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Thursday, November 25, 2004

Thanksgiving

The story of the following hymn speaks for itself. Draw your own comparisons to your own life and responses to your own struggles. Now thank we all our God, with heart and hands and voices, Who wondrous things has done, in Whom this world rejoices; Who from our mothers’ arms has blessed us on our way With countless gifts of love, and still is ours today. O may this bounteous God through all our life be near us, With ever joyful hearts and blessèd peace to cheer us; And keep us in His grace, and guide us when perplexed; And free us from all ills, in this world and the next! All praise and thanks to God the Father now be given; The Son and Him Who reigns with Them in highest Heaven; The one eternal God, Whom earth and Heaven adore; For thus it was, is now, and shall be evermore. Here's what one account of the circumstances surrounding this hymn's authorship says:
"Martin Rinkart was a pastor in the little city of Eisenberg [sic] in Saxony during the Thirty Years' War. This walled city was the goal of refugees during that time. They came and ate all the food, and then there was starvation. With the starvation came pestilence, until practically the whole population of the city died. Martin Rinkart, the only pastor left in the city, had as many as fifty funerals in one day. One evening after having conducted funerals all day, he sank down exhausted, thinking that he could bear it no longer..."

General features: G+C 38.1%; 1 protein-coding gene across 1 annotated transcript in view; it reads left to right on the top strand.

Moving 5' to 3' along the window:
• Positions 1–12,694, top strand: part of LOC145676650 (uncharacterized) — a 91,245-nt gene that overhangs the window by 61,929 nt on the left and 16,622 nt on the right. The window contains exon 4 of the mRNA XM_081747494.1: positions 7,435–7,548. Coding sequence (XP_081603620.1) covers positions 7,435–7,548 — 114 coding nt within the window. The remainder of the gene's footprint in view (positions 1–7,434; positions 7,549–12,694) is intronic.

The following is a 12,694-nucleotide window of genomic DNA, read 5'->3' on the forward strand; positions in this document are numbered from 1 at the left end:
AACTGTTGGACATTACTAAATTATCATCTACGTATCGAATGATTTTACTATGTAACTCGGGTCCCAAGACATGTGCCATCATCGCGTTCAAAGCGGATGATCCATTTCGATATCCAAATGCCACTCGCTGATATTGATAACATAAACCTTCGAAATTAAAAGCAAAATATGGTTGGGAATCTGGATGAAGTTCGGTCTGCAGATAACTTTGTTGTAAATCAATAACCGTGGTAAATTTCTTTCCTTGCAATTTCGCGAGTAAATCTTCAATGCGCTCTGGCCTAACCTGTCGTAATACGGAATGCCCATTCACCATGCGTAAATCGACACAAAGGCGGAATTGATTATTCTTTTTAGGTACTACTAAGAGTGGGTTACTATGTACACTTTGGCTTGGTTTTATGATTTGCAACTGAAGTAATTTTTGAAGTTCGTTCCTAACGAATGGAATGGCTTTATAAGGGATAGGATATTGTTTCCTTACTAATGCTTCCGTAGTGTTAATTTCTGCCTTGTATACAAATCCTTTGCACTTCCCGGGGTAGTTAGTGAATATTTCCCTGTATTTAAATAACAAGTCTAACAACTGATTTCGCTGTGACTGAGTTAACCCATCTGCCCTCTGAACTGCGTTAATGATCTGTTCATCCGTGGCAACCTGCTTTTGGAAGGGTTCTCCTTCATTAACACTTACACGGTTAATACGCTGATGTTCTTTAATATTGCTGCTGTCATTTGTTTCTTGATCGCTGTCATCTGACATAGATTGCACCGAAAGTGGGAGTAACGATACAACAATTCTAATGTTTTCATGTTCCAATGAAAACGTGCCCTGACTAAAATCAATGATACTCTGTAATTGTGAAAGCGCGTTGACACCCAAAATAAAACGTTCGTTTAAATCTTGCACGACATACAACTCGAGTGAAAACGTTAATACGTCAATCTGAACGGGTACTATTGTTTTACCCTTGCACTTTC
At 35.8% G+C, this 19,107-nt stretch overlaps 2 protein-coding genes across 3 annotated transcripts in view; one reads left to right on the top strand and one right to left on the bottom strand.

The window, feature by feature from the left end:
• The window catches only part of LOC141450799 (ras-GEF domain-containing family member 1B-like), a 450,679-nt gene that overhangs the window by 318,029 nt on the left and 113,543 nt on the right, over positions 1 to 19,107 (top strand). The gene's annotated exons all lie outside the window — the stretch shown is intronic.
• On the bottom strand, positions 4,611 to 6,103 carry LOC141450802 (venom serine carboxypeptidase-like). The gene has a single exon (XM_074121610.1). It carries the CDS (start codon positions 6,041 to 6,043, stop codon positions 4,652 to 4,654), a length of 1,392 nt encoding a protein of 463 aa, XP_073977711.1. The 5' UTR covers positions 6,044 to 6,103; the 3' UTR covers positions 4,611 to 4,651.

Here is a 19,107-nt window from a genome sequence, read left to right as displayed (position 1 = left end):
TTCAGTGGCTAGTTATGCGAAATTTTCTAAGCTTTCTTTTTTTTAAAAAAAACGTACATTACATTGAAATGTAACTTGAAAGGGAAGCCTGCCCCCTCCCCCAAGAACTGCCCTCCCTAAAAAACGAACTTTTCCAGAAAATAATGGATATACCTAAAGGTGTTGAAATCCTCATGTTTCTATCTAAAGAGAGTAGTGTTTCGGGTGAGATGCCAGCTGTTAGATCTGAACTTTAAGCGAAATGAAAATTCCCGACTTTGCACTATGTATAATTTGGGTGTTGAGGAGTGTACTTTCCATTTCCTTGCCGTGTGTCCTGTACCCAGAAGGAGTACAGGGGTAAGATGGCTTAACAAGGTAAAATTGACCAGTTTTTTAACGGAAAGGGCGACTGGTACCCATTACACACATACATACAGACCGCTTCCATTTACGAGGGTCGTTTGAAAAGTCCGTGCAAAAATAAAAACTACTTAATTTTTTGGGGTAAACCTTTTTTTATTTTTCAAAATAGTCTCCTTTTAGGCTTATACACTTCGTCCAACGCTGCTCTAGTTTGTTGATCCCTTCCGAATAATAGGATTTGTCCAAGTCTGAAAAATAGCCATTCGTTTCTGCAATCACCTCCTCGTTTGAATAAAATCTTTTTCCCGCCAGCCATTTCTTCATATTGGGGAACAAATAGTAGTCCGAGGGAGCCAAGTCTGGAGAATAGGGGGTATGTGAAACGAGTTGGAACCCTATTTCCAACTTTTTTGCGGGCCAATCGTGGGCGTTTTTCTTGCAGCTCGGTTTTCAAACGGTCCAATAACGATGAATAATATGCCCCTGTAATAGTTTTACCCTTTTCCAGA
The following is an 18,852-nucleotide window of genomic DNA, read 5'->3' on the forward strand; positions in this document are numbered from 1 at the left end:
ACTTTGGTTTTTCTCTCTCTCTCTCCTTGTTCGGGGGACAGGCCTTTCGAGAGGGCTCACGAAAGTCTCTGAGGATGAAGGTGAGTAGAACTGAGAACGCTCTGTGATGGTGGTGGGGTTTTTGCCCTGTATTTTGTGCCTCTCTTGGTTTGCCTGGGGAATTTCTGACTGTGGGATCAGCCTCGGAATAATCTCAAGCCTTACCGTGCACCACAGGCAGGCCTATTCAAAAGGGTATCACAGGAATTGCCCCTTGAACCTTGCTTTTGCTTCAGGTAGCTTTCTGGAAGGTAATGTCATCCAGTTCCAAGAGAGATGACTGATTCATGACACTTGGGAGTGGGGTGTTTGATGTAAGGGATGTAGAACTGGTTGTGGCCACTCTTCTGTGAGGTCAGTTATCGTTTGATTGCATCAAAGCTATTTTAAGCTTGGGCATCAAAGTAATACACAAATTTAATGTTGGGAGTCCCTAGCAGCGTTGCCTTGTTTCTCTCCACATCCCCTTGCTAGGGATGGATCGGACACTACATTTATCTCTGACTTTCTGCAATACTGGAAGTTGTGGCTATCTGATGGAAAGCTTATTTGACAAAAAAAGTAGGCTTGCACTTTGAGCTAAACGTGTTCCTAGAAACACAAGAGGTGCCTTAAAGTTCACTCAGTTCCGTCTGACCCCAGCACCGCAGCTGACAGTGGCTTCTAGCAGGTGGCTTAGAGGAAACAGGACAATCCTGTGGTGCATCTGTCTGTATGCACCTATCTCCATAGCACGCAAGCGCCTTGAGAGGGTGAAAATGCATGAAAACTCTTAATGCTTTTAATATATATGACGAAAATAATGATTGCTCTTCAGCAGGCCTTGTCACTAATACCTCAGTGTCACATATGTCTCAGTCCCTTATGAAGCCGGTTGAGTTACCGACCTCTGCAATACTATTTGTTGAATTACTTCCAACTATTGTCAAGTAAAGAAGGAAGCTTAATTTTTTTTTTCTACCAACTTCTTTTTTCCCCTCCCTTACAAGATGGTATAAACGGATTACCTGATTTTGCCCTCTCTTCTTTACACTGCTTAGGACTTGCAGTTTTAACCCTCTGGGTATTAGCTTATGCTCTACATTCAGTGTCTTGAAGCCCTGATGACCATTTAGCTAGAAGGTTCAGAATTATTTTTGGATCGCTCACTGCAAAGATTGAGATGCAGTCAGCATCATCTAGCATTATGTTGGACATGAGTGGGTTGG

Actually, Eilenberg was the town's name, and it was sacked three times during Rinkart's pastorate. One of those many funerals Rinkart held was for his own wife. And yet, he wrote the words of this hymn as a response to the trials of the Thirty Years' War in 1644, toward the end of active conflict. Consider that as today's turkey and dressing and the sauces and pies and trimmings wend their way slowly through your system, likely adding another five pounds' weight by the end of the holidays... Got troubles? Now thank we all our God, with heart and hands and voices, Who wondrous things has done, in Whom this world rejoices; Who from our mothers’ arms has blessed us on our way With countless gifts of love, and still is ours today.
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